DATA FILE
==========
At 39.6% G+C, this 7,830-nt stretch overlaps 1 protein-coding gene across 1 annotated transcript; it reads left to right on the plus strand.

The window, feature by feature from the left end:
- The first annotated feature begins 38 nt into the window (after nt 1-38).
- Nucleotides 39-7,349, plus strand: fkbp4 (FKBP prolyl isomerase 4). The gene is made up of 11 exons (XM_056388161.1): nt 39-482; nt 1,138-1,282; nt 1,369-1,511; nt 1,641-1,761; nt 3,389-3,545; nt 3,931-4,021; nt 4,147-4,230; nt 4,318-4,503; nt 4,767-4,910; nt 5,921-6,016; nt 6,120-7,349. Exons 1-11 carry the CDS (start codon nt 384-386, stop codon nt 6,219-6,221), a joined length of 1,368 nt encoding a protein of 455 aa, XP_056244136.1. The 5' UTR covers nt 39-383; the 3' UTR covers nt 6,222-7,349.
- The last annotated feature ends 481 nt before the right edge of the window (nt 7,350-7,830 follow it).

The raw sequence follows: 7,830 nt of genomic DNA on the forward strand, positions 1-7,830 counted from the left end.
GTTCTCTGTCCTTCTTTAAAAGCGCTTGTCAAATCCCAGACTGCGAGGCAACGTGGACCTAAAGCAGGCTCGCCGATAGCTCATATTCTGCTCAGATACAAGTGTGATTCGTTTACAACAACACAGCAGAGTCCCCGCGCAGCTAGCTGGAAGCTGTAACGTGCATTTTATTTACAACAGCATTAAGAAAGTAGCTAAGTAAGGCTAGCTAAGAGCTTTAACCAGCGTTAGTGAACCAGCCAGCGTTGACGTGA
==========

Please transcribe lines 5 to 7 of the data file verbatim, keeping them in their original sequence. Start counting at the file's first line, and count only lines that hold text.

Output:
- The last annotated feature ends 481 nt before the right edge of the window (nt 7,350-7,830 follow it).

The raw sequence follows: 7,830 nt of genomic DNA on the forward strand, positions 1-7,830 counted from the left end.
GTTCTCTGTCCTTCTTTAAAAGCGCTTGTCAAATCCCAGACTGCGAGGCAACGTGGACCTAAAGCAGGCTCGCCGATAGCTCATATTCTGCTCAGATACAAGTGTGATTCGTTTACAACAACACAGCAGAGTCCCCGCGCAGCTAGCTGGAAGCTGTAACGTGCATTTTATTTACAACAGCATTAAGAAAGTAGCTAAGTAAGGCTAGCTAAGAGCTTTAACCAGCGTTAGTGAACCAGCCAGCGTTGACGTGA